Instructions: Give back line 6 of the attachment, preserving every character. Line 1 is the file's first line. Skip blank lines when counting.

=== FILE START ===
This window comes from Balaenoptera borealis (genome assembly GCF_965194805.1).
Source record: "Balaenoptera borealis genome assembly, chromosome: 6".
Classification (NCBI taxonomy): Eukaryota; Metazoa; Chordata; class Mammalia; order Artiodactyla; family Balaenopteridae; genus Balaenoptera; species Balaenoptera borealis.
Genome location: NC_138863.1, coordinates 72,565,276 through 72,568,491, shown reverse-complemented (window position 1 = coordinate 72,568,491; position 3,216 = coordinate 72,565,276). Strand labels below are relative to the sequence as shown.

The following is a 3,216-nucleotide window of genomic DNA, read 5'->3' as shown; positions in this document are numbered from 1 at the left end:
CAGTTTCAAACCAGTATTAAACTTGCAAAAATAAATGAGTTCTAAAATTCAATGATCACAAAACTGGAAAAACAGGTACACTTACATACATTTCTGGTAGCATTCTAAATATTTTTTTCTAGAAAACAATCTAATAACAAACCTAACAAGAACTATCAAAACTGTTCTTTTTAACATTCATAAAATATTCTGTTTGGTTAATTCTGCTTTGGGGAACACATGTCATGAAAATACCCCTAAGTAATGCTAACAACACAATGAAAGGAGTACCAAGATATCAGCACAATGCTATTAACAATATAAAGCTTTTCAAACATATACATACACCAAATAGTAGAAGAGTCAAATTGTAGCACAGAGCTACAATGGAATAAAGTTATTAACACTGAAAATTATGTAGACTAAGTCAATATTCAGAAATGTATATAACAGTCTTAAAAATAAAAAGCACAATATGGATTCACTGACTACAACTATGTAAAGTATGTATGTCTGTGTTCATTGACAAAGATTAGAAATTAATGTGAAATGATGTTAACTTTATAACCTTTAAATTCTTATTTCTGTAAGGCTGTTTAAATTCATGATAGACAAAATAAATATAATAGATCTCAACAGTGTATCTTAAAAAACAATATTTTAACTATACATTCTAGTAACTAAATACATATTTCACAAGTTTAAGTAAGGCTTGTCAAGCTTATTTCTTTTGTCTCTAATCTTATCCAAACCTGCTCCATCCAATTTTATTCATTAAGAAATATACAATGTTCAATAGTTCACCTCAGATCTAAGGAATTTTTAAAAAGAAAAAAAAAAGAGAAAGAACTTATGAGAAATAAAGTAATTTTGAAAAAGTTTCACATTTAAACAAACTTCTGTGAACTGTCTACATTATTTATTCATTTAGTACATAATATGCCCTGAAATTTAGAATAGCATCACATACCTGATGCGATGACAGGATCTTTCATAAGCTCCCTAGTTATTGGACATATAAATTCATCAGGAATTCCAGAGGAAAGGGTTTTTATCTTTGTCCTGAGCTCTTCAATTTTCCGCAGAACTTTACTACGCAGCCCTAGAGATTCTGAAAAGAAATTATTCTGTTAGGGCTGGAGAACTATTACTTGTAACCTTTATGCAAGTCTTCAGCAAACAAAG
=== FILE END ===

CAGTTTCAAACCAGTATTAAACTTGCAAAAATAAATGAGTTCTAAAATTCAATGATCACAAAACTGGAAAAACAGGTACACTTACATACATTTCTGGTAGCATTCTAAATATTTTTTTCTAGAAAACAATCTAATAACAAACCTAACAAGAACTATCAAAACTGTTCTTTTTAACATTCATAAAATATTCTGTTTGGTTAATTCTGCTTTGGGGAACACATGTCATGAAAATACCCCTAAGTAATGCTAACAACACAATGAAAGGAGTACCAAGATATCAGCACAATGCTATTAACAATATAAAGCTTTTCAAACATATACATACACCAAATAGTAGAAGAGTCAAATTGTAGCACAGAGCTACAATGGAATAAAGTTATTAACACTGAAAATTATGTAGACTAAGTCAATATTCAGAAATGTATATAACAGTCTTAAAAATAAAAAGCACAATATGGATTCACTGACTACAACTATGTAAAGTATGTATGTCTGTGTTCATTGACAAAGATTAGAAATTAATGTGAAATGATGTTAACTTTATAACCTTTAAATTCTTATTTCTGTAAGGCTGTTTAAATTCATGATAGACAAAATAAATATAATAGATCTCAACAGTGTATCTTAAAAAACAATATTTTAACTATACATTCTAGTAACTAAATACATATTTCACAAGTTTAAGTAAGGCTTGTCAAGCTTATTTCTTTTGTCTCTAATCTTATCCAAACCTGCTCCATCCAATTTTATTCATTAAGAAATATACAATGTTCAATAGTTCACCTCAGATCTAAGGAATTTTTAAAAAGAAAAAAAAAAGAGAAAGAACTTATGAGAAATAAAGTAATTTTGAAAAAGTTTCACATTTAAACAAACTTCTGTGAACTGTCTACATTATTTATTCATTTAGTACATAATATGCCCTGAAATTTAGAATAGCATCACATACCTGATGCGATGACAGGATCTTTCATAAGCTCCCTAGTTATTGGACATATAAATTCATCAGGAATTCCAGAGGAAAGGGTTTTTATCTTTGTCCTGAGCTCTTCAATTTTCCGCAGAACTTTACTACGCAGCCCTAGAGATTCTGAAAAGAAATTATTCTGTTAGGGCTGGAGAACTATTACTTGTAACCTTTATGCAAGTCTTCAGCAAACAAAG